For the group to have come together again under a yet to be identified leader means another FATAL ERROR on the part of our security agencies especially State Security Service (SSS) for their inability to design a system in order to improve their intelligence gathering mechanism with a specific goal to identify potential terrorist sleeper cells within the country. State Security Service (SSS) are supposed to put in place a road map for developing intelligence and collection requirements targeting terrorist training, financing, recruiting, logistical support, and pre-attack preparation within the country.

State Security Service should also learn to think strategically before making arrests, sometimes opting to delay a suspect’s arrest to allow for opportunity for surveillance that might disclose other conspirators or other criminal plans. Our security agencies should recognise that investigations could produce intelligence benefits beyond the arrest and prosecution . This is the approach that is needed to prevent a recurrence for God’s Sake!

In a pamphlet widely distributed to the public, Boko Haram group vowed to retaliate for the injustice meted out to them by the government and the security agencies in 2009.

And true to their promise, the Boko Haram members came in commando style as they launched the unexpected attack. On 7 September, 2010, about 200 Boko Haram sects armed with rifles and ammunition, carried out a successful attack on Bauchi prison and released about 173 of their members and other awaiting trial inmates and prisoners. In the process, a soldier, a mobile policeman and three civilians were killed. But they spared the lives of the warders.

Police authorities in Abuja claimed to have got the intelligence report about the attack two weeks earlier. According to the Police Force Public Relation Officer, PPRO, ACP Emmanuel Ojukwu at press briefing, “in the past two weeks, security alert was given to the police command on the incident but there was no sufficient proof.” (Daily Sun September 9, 2010 pg 9).

Police have always ignored intelligence reports on looming crisis. A similar thing happened in 2001 during the Miss World pageant crisis in Kaduna. It was learnt that the police were reliably informed some hours to the attack. But the protesters had a field day.

Failure of police to respond promptly was typical of police preference for a containment approach instead of preventive. Certain fundamental problems in the police must be tackled.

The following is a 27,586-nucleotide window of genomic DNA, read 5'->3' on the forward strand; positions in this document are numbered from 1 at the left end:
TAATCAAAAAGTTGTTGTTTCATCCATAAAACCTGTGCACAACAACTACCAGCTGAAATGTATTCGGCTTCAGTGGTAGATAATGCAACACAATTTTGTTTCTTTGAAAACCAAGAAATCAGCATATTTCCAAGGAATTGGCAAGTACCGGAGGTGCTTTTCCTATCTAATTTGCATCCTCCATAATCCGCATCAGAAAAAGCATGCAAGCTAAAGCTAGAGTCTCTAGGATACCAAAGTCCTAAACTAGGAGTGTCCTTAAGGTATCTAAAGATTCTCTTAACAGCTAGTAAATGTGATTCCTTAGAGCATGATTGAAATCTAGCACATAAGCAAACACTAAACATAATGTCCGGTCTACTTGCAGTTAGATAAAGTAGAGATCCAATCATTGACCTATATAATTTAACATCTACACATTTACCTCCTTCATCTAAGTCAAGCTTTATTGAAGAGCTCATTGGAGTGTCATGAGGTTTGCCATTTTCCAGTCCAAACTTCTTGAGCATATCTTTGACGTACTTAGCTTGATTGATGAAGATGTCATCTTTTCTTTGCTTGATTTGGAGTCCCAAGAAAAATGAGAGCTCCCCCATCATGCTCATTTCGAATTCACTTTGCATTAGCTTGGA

After these attacks, Boko Haram group has staged several more audacious attacks in different parts of the Northern Nigeria. But the bombing of police headquarters in Abuja on June 16 this year should still be considered as a something of a question mark. Was that bomb attack actually the handiwork of Boko Haram?

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Is that a new pattern of Boko Haram’s attack? We might need to find out. There are more to that attack which makes it impossible for me to place a complete reliance on police version of the incident. The trade mark of Boko Haram hit squad has been the use of gunmen on the motorbikes,(shoot and run pattern) killing police, and anyone who criticizes it.

Our problem is that our various intelligence outfits, i.e. NIA, SSS, DIA, DMI and NFIU have not developed the institutional structure and processes necessary for a fully functioning intelligence operation. It’s like we were fighting terrorism with one arm tied behind our back. Part of the problem with the police and SSS was due to duplication of duties which creates rivalry, conflict and inefficiency.

Our SSS should learn from, for example, the Ku Klux Klan (KKK) cases in the 60s and the mafia cases of the 70s. American security agents began to view criminal investigation not only as a means of arresting and prosecuting someone for a completed crime, but also as a means of obtaining information to prevent future crime. Their goal was not simply to arrest individual member of the Ku klux Klan (KKK group) or the Mafia, but to penetrate and dismantle the whole organization.

The best way to hit criminals is through their purse. This terrorist group is being financed by certain individuals and groups in Nigeria and or may be outside Nigeria with the active collaboration of Nigerian conspirators.